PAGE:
It doesn't matter what the dealer says. If you place a wrong bet, that's on you.
Strict as those rules may be, they apply even to the World Series of Poker, and tournament executives were forced to defend them over the weekend thanks to a controversial hand during Day 7 of 2019 Main Event action.
With 11 players remaining at a final table that's since been cut all the way down to three, Italy's Dario Sammartino raised to 1.7 million chips with pocket 10s before Nick Marchington, a British university dropout, went all in for 22.2 million with pocket Queens. Sammartino then asked the Day 7 dealer to count Marchington's chips ahead of a potential call, and the dealer incorrectly announced 17.2 million, prompting a call and match.
The dealer soon realized the error, as seen on the broadcast, and summoned officials to review the hand, with Sammartino arguing that it was unfair to carry on with play considering he could've proceeded differently knowing there were 5 million more chips in the pot. WSOP vice president Jack Effel ultimately cited a matching rule, however, that pinned all responsibility on the players.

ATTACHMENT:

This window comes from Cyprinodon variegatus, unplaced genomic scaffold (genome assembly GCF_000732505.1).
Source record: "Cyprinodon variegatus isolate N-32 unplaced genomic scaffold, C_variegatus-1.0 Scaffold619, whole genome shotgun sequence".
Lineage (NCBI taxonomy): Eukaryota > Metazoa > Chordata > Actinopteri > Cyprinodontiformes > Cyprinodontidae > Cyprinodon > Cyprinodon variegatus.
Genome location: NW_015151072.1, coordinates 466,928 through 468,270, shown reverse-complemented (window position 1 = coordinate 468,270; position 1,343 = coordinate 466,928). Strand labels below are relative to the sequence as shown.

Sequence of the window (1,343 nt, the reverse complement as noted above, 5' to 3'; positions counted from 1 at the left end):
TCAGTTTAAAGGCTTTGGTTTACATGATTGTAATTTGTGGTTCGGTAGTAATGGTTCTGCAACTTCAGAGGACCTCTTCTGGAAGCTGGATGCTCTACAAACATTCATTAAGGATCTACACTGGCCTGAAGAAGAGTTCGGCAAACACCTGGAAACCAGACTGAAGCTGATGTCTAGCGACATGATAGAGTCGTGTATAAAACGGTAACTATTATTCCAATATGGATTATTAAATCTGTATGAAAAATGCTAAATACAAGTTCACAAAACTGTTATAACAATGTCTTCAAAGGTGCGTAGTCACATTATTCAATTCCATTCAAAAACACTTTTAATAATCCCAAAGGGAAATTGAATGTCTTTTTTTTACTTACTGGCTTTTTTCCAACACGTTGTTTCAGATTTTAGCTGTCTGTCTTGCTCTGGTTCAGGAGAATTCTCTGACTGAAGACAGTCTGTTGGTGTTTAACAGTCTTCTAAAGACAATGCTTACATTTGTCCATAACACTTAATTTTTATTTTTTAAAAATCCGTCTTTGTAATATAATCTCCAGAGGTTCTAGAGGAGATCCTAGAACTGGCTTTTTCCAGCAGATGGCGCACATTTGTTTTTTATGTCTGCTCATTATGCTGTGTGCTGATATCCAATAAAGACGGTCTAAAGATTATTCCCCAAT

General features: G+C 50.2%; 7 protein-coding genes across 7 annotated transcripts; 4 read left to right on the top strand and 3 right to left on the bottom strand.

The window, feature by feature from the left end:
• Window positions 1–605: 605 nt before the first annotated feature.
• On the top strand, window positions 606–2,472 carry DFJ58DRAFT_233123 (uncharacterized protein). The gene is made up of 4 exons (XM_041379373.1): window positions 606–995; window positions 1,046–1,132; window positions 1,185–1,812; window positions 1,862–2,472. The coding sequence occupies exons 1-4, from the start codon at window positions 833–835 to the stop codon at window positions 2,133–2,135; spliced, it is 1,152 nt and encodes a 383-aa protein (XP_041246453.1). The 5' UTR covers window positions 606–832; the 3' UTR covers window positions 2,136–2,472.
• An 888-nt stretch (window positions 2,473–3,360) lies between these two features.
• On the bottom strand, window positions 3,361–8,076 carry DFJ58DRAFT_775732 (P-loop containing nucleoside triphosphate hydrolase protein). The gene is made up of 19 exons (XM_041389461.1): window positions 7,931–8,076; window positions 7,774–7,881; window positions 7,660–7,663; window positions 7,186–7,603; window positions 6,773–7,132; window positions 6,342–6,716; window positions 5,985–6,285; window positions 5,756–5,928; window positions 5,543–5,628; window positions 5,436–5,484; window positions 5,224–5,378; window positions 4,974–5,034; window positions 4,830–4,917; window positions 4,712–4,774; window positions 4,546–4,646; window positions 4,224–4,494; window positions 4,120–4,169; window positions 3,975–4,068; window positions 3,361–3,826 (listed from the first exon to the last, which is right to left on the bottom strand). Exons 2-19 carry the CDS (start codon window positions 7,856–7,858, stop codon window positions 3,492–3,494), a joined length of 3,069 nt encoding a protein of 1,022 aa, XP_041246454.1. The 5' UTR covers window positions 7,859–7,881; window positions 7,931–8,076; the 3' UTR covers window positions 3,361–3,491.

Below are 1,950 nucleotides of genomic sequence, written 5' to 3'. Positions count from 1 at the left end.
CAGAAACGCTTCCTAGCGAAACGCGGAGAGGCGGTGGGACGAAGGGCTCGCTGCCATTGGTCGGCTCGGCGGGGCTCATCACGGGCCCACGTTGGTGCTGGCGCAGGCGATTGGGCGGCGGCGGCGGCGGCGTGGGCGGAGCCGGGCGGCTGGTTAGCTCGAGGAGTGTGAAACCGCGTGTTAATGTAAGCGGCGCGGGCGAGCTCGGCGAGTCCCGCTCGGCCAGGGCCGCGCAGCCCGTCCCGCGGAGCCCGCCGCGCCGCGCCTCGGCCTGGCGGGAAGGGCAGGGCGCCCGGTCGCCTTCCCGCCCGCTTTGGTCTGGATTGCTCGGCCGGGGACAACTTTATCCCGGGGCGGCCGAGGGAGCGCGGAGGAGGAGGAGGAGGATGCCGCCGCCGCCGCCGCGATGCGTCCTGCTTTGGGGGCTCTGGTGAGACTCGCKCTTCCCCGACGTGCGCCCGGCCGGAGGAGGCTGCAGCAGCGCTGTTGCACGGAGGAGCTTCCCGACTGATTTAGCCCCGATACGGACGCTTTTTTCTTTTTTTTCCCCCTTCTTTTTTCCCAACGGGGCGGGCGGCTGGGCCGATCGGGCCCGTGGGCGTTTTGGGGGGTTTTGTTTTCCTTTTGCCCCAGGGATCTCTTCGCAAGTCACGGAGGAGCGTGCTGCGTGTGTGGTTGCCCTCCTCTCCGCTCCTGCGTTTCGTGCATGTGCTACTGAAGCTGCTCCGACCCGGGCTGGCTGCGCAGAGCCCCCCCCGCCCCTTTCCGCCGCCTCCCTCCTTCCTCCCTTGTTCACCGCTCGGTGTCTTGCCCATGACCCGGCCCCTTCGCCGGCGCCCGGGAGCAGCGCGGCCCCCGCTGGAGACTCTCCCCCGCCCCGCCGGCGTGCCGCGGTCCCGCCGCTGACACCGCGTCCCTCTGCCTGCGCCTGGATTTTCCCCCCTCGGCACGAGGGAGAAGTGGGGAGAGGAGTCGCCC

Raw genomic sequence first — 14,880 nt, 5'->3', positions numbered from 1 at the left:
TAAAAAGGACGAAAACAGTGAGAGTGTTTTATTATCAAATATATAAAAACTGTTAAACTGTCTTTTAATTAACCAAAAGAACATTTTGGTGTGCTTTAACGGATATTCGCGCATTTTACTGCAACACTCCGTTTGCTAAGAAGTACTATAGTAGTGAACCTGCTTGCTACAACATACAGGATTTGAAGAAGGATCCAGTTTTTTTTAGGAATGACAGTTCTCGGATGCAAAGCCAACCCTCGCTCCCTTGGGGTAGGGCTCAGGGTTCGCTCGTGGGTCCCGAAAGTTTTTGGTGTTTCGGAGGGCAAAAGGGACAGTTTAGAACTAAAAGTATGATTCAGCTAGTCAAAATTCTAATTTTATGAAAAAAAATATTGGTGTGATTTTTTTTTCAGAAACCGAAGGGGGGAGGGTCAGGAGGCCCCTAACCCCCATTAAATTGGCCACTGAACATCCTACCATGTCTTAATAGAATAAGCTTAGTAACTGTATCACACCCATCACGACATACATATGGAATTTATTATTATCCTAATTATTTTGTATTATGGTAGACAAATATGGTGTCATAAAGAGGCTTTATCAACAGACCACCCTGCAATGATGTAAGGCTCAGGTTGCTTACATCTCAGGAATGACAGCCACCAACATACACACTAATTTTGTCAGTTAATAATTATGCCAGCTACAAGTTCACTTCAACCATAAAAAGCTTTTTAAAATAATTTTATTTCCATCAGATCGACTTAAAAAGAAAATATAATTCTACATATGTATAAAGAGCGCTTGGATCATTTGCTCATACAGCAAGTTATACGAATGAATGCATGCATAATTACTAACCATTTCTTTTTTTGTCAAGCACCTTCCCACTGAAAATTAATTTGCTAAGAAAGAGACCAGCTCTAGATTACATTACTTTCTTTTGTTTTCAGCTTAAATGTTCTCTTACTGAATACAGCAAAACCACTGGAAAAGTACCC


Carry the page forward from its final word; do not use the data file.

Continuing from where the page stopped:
The rule is as follows, per Poker News:
Poker is a game of alert, continuous observation. It is the caller's responsibility to determine the correct amount of an opponent's bet before calling, regardless of what is stated by the dealer or participants. If a caller requests a count but receives incorrect information from the dealer or participants, then places that amount in the pot, the caller is assumed to accept the full correct action & is subject to the correct wager or all-in amount.
Sammartino went on to advance and remains among the final three at the Main Event, with more than $8 million in career earnings under his belt. But his Day 7 tumult did not go unnoticed. Fellow Main Event contender Alex Livingston, who's also still at the final table, tweeted after the dealer mishap that he understood the ruling and felt "badly" for the "great dealer" but suggested Effel was "completely out of line" to tell Sammartino, "If you're calling 17, you're calling 22."